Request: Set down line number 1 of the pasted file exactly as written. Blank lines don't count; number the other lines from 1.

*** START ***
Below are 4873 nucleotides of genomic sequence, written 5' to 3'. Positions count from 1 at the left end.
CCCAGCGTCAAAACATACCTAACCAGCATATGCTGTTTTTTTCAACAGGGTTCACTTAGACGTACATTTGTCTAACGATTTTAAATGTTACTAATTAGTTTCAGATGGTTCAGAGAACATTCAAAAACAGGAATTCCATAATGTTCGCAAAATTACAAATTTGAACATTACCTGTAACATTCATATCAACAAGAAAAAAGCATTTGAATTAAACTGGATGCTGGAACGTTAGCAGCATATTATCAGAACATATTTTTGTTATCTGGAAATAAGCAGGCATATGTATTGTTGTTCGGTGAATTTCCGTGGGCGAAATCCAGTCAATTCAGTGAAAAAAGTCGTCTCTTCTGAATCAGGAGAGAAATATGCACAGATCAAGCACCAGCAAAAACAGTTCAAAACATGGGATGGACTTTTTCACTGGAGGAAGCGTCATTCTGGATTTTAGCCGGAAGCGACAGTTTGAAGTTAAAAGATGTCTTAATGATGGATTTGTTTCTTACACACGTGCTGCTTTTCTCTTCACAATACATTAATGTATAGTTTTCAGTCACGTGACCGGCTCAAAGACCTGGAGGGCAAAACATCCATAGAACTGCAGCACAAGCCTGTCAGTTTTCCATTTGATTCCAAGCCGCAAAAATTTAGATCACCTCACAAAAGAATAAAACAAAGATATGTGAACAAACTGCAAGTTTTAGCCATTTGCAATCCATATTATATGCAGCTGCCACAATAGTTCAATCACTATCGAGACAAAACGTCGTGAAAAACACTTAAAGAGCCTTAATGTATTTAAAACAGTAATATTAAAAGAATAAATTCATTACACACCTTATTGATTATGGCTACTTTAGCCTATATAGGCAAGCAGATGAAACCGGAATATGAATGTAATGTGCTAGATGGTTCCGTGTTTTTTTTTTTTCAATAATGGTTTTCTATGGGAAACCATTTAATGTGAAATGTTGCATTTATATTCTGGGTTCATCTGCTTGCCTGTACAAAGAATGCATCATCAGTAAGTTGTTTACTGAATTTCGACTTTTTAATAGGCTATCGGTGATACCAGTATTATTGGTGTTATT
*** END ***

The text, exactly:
Below are 4873 nucleotides of genomic sequence, written 5' to 3'. Positions count from 1 at the left end.